We live in a world where many people are manifestly ill-informed about all sorts of issues. A large section of society is happy to spend their incomes and savings on spurious magical therapies, as if we were still living in the Dark Ages. Others allow unsupported stories to inform their moral philosophy, leading in turn to tacit support for prejudicial and discriminatory actions. Thousands of people believe in wild conspiracy theories, preferring to believe that astronauts didn’t land on the moon, or that the 9/11 bombings were concocted by an elite cabal within the US Government. There is an appetite for denial, whereby tortured analyses, intellectual bottlenecks and special pleadings are expected to be equated with a cool-headed understanding of the evidence. Many others are simply content to allow arguments from authority or other such logical fallacies to inform all their important decisions.

In the light of such a fog of make believe and dissimulation, there is a need for people to fly the flag for rational thinking. Science and scientific thinking needs to be elevated, both as a means to understand the world and also as our best tool to solve the problems of the present and the future. People need to appreciate the value of evidence – correctly gathered and analysed evidence – in making claims about reality. Fantasy and make-believe have their place in society, but not when it comes to policy making and critical decisions about our future.


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GM Crops talk at Cork Skeptics in the Castle, Feb. 18th

Eoin Lettice, Lecturer in the School of Biological, Earth & Environmental Sciences, UCC

Genetically modified crops have been the subject of considerable controversy for many years. Some of the concerns people have stem from legitimate worries, others are based in misconceptions and rumours. The very idea has become so threatening to some that even small test GM crops planted only for research purposes only have to be guarded in secrecy for fear of attack and destruction by well-intentioned but often misinformed people. After a very thoroughly researched, balanced and well-presented talk by Eoin Lettice on Friday night, the controversy is far from resolved; although the audience can certainly claim to be far better informed than we were previously. It is always frustrating and fascinating to explore a subject that cannot be conclusively pigeonholed into a Good for Humans / Good for the Planet category, and the evening raised as many new questions as it answered old ones.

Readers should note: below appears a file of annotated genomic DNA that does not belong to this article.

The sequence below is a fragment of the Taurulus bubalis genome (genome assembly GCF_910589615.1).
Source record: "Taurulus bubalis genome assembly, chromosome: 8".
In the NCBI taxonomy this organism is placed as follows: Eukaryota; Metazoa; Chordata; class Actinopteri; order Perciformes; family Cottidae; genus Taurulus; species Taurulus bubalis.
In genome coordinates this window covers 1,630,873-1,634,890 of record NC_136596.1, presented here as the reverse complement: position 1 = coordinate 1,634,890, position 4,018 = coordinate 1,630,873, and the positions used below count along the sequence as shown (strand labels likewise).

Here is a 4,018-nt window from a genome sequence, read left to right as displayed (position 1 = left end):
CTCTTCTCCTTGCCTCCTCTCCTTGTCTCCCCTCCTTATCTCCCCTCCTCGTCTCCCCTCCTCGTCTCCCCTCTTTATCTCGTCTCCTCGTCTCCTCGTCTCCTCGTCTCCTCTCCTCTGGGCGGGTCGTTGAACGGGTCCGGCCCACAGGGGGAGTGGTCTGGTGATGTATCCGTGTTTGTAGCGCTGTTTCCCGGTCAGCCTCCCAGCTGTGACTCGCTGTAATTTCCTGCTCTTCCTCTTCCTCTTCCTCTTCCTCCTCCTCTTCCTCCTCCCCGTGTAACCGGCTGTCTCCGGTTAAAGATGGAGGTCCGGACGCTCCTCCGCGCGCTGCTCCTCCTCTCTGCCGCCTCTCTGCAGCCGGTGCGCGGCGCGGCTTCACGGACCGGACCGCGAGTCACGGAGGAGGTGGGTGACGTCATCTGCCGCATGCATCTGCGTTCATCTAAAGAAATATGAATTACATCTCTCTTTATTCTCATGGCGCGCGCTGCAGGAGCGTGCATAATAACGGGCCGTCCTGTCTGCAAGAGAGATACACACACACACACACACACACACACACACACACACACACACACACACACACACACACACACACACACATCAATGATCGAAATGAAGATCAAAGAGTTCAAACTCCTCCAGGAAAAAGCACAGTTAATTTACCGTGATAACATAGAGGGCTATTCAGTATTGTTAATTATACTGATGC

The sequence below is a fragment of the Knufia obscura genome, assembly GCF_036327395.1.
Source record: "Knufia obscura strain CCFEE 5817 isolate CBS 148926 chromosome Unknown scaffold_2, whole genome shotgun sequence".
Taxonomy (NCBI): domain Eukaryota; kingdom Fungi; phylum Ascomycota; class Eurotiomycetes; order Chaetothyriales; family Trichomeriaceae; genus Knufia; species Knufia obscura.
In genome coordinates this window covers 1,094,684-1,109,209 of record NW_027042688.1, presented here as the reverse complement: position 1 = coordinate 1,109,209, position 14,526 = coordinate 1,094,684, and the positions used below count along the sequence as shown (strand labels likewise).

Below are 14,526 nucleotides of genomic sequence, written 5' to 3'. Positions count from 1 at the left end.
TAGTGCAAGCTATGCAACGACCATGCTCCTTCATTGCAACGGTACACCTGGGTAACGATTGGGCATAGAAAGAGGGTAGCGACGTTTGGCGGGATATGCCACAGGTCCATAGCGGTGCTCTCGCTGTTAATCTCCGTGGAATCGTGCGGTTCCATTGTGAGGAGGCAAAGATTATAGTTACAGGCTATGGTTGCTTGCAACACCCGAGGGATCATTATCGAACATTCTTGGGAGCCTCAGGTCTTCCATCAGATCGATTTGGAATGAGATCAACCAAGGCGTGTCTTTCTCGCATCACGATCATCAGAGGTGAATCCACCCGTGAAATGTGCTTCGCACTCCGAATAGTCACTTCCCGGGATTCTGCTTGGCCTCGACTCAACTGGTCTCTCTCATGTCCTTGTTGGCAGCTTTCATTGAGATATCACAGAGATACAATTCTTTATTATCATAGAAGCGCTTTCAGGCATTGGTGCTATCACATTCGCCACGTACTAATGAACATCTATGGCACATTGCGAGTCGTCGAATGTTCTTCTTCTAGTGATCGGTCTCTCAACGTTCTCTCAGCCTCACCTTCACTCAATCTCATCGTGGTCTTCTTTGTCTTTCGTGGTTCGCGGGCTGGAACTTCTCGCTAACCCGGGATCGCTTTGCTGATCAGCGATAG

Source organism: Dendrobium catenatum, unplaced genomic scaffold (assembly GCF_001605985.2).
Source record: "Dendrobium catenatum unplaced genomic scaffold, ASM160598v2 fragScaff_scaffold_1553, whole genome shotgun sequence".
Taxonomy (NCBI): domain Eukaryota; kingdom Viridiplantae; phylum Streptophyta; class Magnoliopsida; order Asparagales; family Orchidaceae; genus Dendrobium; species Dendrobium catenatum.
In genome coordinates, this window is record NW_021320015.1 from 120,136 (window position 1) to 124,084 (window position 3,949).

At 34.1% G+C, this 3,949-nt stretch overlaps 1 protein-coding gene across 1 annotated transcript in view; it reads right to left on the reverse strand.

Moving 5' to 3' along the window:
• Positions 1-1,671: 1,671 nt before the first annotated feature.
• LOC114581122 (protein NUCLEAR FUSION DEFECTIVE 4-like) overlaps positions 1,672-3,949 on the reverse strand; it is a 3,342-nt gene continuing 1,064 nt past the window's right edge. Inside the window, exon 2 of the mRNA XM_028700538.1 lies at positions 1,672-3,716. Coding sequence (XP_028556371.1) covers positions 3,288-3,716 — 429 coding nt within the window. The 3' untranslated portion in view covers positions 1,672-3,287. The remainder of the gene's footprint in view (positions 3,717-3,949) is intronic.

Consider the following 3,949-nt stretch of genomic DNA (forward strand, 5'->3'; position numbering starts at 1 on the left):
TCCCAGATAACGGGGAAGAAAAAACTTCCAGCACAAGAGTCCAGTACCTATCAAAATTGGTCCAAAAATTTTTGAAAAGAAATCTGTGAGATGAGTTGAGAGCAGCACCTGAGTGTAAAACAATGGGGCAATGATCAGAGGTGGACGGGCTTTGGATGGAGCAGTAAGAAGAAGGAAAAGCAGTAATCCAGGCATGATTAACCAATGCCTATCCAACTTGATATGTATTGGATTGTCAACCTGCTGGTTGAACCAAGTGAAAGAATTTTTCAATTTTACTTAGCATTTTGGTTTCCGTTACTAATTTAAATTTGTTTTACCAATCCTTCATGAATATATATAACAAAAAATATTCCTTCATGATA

In his talk, Eoin took pains to emphasise that GM crops were not a panacea to the world’s food problems, but that they could play a beneficial role in certain circumstances. He described the methods by which new genes can be inserted into existing DNA and how marker genes are used to distinguish between modified and unmodified cells (luminous green potatoes, anyone?). A lot of the focus on GM has been on yield improvement, something that fails to resonate with consumers, although research indicates that if consumer uses could be found for such crops (a putative cure for cancer, for instance), that this might have a significant effect on public perception.

Eoin takes questions from the floor

Progress in genetic modification has been affected by political considerations, particularly in Europe, where there has been a moratorium on research until quite recently. It has been proposed to allow the different states of the EU to decide for themselves how they want to address the issue – an unsustainable position according to Eoin.

Questions from the floor included concerns over multinational influence over the framing of legislation (esp. Monsanto); concerns over leakage of herbicide resistance into other crops; concerns over biodiversity and the deliberate sterility of some crops which meant that farmers would be forced to buy seeds every year from the manufacturers. Eoin pointed out that in many cases similar issues existed with non-GM crops and that this was an issue for farming generally and not just for GM alone.

Eoin’s talk was presented with passion and the subject was presented very clearly. The discussion was lively with some valuable commentary from the floor. Clearly, this is an issue that is far from being resolved.

You can view more photos from the night on our Facebook page.


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Trust Me, I’m A Scientist: A Talk by Eoin Lettice

On Friday 18th February, we will host a talk by Eoin Lettice entitled Trust Me, I’m A Scientist: Gentically Modified (GM) Crops and the Public Perception of Science.

With an increasing demand for high-yielding crop varieties, the genetic modification of plants is seen by many as part of the solution. However, with serious opposition in some quarters to GM technology, has there been a failure by scientists to communicate the benefits and risks of GM properly to the public? This talk will look at public perceptions of science and at how science is communicated. Particular focus will be on the area of genetically modified crops and how the public perceive them.

About the speaker: Eoin Lettice is a lecturer in the School of Biological, Earth and Environmental Sciences (BEES), University College Cork. His research and teaching focus is on plant pathology and plant biotechnology. He also writes the Communicate Science blog, which was nominated for an Irish Blog Award, Irish Web Award and shortlisted for an Eircom Spider Award in 2010.

The talk will begin at 8pm on Friday February 18th, in Blackrock Castle Observatory, which is close to the Mahon Point Shopping Centre. Everyone is welcome and the talk is free to attend.
Please see our Skeptics In The Castle page for directions to the Castle.